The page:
You’ve started to notice that your kid keeps getting a rash after they eat. Why is this happening, and is it something you should be worried about? Usually, rashes aren’t that big of a problem, especially for kids. As kids grow up, they can have a range of skin conditions that fade away when they get older. But, you should probably be a bit concerned about a rash that seems to keep coming and going, particularly if it happens after eating. In most cases, your child has a rash because of one of these three things or could it be a food allergy?
A Food Intolerance
Food intolerance is when your child’s body doesn’t agree with the food they’ve eaten. A lot of kids are lactose intolerant, for example, because their stomach doesn’t like digesting lactose. However, there are instances where your child could develop a rash or hives if they have an intolerance to a certain food. This could be the problem with your kid if they don’t exhibit any other serious symptoms. A rash, possibly with a bit of bloating or an upset stomach, could indicate a food intolerance – especially if it happens after they eat the same type of food.
A Food Allergy
Allergies are more serious than intolerances as they can lead to severe reactions that demand instant medical attention. The chances of your child having a proper food allergy are slimmer than you think. Most people that claim to have food allergies actually have intolerances. In severe cases, your child may experience a rash over their face that swells and goes very red. But, mild food allergies could persist without these serious conditions. It’s worth seeing a virtual dermatologist if you’re worried that it could be an allergy, just to get a professional opinion.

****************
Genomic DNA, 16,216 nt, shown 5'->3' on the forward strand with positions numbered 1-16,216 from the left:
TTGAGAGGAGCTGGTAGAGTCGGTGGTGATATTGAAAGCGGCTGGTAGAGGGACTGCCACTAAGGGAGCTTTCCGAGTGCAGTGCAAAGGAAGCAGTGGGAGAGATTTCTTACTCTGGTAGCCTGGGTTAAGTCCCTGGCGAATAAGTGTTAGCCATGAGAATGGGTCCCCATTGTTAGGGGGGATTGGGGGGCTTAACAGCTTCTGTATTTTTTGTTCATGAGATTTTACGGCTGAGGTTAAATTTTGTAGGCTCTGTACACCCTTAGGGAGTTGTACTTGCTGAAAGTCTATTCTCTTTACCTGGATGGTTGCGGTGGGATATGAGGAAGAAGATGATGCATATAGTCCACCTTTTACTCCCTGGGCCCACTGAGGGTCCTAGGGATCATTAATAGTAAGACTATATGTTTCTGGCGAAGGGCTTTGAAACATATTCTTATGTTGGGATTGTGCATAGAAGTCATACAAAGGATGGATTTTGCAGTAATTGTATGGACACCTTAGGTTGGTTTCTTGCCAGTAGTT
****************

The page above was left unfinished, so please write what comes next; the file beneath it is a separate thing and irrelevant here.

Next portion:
Something Completely Unrelated to Food
Sometimes, we see a kid with a rash after eating and we instantly join the dots. However, think about what your child does after they eat. Do they eat and then go out into the garden to play? Do they eat and then spend a lot of time in a dusty area of your home? The rash might be because of something completely unrelated to food, but related to something your child always does after they eat. If they always go out in the garden to play, and you noticed they didn’t get this rash in winter when they couldn’t go outside, there’s a chance they have seasonal allergies or are allergic to a particular plant. So, don’t instantly assume that the rash is food-related – observe what your child does after they eat to see if something else could cause the rash.
If your child’s rash is due to food intolerance or allergy, you need to adjust their diet to stop it from happening. Ensure that you keep feeding them healthy foods, but make some swaps if it will help them avoid the rash. For example, if they get a rash after drinking normal milk, switch to a lactose-free or dairy-free variant and see if the rash goes. There will be a bit of trial and error, but you’ll eventually figure out what causes the rash and what prevents it.